107 years making history
The Medellin-Antioquia Chamber of Commerce opened its doors at the dawn of the 20th century and since then its own history is linked to the history of trade and industry of Antioquia. This centennial organization was incorporated due to a request made by the most important business community of Antioquia through an executive decree signed on November 28, 1904 by Colombia’s President back then, Rafael Reyes.
The Chamber began with 40 businessmen of Medellin, including Carlos E. Restrepo, Ricardo Olano, Alejandro Echavarría, José María Jaramillo, Carlos Vásquez, Antonio Echavarría and José Medina, among others, who met on January 23, 1905 in the hall of the Department Assembly, to choose a Board of seven principal members, and their corresponding alternates. This meeting was chaired by Benito Uribe Gómez, the governor of Antioquia back then.
The first Board meeting was held on January 25, 1905, chaired by Mr. Miguel Vásquez, while Mr. Januario Henao was appointed the Secretary.
Early on, the primary purpose of the Chamber was to advocate business prosperity and business development; to serve as an Advisory Board of the Government for the improvements and reforms related to trade, industry and public treasury; and to serve the trade tribunal to act as an arbitrator and amicable referee of the issues submitted to its ruling.
During the first years, the Chamber analyzed the national and local economic problems. Later, it created commissions led by eminent professionals and business persons, and to issue very sound opinions on the development of the region and Colombia.
107 year contributing to the development of Colombia
The Chamber was particularly interested in matters relative to the construction of the Antioquia Railroad system, the transportation of products through the Magdalena River, the delay of the mail system, custom rates, the effect of the war of Europe on the region’s economy, and coinage, the exports of gold, and the distribution of the bills submitted to Congress that had an effect on the region’s trade and industrial activities.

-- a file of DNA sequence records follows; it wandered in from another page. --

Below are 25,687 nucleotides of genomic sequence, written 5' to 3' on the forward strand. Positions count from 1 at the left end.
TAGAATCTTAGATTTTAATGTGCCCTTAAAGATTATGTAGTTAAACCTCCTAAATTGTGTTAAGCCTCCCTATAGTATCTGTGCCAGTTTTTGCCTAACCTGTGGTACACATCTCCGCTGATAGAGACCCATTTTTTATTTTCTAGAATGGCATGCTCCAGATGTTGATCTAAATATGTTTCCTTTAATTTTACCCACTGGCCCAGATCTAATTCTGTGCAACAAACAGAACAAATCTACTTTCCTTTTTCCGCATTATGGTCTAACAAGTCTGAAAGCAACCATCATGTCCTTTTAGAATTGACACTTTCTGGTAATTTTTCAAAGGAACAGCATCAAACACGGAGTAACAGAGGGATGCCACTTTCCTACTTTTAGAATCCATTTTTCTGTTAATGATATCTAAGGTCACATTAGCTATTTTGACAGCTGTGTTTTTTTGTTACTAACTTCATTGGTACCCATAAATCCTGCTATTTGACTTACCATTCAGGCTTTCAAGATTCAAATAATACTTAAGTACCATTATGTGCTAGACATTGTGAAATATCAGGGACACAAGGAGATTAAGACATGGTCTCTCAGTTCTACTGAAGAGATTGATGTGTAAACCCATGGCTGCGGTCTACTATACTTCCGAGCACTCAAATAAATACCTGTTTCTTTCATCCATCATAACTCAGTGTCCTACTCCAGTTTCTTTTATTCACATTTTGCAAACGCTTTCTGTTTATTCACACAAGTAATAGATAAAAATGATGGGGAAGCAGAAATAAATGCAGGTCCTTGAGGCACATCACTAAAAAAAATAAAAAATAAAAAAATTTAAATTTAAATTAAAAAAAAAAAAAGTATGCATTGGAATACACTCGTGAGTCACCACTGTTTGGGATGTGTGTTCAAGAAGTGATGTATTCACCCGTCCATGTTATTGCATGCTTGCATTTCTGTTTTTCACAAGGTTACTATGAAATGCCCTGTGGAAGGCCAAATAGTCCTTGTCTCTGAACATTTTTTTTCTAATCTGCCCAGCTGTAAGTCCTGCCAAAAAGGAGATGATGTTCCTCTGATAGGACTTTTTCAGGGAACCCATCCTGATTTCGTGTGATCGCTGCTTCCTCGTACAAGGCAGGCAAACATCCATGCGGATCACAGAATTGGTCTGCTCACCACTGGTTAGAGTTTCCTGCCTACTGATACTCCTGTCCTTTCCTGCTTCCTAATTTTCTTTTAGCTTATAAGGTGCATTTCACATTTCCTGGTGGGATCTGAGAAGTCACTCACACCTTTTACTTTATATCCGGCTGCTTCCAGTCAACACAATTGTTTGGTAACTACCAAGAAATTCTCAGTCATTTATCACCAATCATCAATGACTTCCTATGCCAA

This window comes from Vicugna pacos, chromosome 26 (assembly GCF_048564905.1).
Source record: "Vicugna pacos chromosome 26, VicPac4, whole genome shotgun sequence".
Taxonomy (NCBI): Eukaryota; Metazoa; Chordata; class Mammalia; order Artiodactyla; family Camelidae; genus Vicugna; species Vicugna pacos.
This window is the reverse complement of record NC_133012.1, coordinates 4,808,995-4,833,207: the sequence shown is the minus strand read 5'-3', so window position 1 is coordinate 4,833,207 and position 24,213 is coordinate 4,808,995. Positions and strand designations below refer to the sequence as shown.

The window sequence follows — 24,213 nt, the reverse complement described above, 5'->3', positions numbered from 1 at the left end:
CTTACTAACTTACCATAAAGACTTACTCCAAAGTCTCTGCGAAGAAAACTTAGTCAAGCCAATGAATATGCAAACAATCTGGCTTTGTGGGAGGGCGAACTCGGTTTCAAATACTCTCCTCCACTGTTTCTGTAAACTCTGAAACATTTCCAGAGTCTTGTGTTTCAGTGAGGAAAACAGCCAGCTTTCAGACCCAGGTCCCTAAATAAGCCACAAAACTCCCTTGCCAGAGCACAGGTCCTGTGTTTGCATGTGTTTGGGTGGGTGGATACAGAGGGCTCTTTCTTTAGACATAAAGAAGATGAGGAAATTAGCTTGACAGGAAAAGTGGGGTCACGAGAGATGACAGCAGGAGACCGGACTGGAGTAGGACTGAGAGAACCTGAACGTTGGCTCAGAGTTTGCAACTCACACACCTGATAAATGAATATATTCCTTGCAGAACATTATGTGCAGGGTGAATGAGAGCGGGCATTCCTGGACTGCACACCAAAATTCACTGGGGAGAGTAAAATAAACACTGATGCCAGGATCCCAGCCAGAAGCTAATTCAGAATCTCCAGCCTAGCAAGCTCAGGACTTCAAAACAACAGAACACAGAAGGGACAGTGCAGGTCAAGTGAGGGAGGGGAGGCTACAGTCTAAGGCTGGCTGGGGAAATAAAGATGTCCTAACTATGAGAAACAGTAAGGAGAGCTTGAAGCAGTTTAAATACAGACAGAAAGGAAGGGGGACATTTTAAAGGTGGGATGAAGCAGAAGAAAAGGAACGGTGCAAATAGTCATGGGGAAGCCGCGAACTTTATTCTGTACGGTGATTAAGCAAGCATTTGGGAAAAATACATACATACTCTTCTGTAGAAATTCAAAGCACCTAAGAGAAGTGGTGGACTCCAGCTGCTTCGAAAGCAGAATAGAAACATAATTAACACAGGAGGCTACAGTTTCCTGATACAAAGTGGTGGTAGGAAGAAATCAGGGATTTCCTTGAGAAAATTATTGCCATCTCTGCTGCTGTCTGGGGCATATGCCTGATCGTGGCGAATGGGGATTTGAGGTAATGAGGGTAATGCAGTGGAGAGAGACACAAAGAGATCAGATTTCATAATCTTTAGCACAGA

During World War I (1914-1918) most of the Chamber’s focus was on the drop of the exchange rate in the Colombian market which was caused by the flee of gold through the Barranquilla customs, according to economic authorities.
A commission of the Medellin Chamber of Commerce played a pivotal role nationwide towards aiding on this transcendental issue for Colombia.
During the 20’s, the Chamber turned to transportation and the problems of the railroad system, mail, telegraph and customs. The President of the Chamber back then, Lázaro Tobón, pointed out that the Chamber was the official body of the different commercial branches before the national Government. Back then, this body had $882 pesos of its own and $30 pesos contributed by the department of Antioquia available. The business community also contributed a generous amount.
During the 20’s, national regulations are issued relative to the organic law of the stamped paper tax and, the negotiable taxes law, the education on trade, and the la won the restrictive force of the national budget.
With effectiveness as the goal, the State vested on the chambers of commerce of Colombia in 1931 the role of handling the Commercial Register System, and later, in 1993, the administration of the Proposers Form (RUP) (1993) and the Register of Non-Profit Organizations (1995).
During this time, the Medellin Chamber served 59 municipalities of the department of Antioquia.
A build that matches its image
Having its own building was a huge achievement. The construction of the current building of the Chamber of Commerce began in 1972, and was inaugurated on October 25, 1977, after experiencing serious financial difficulties. The building was completed thanks to the cooperation of the Comercial Antioqueño y Central Hipotecario banks.
The building exhibits a mural painting of Pedro Nel Gómez, one of the largest pictorial works size-wise made by this painter from Antioquia. This work shows the economic history of Antioquia, beginning with images of male and female coffee-growers (known as “chapoleras”), leading to the mining, cattle-raising activities, to national heroes, up to the Guatape Hydroelectric Power Station which is a monumental work built by engineers of Antioquia.
In 1984, the Chamber built the Building of Culture, which hosts the 95.9 Cámara FM radio station; a leader in the cultural setting which will be celebrating its 30th uninterrupted anniversary soon.
The Building of Culture also hosts exhibition halls, and spaces for sculptures which have shown the remarkable works of local, national and international artists.
The support provided by the Medellin-Antioquia Chamber of Commerce to different cultural manifestations indeed confirms that the Chamber is an organization that bets on the future and works hard to build social networks, which are pivotal to reach sustainable development.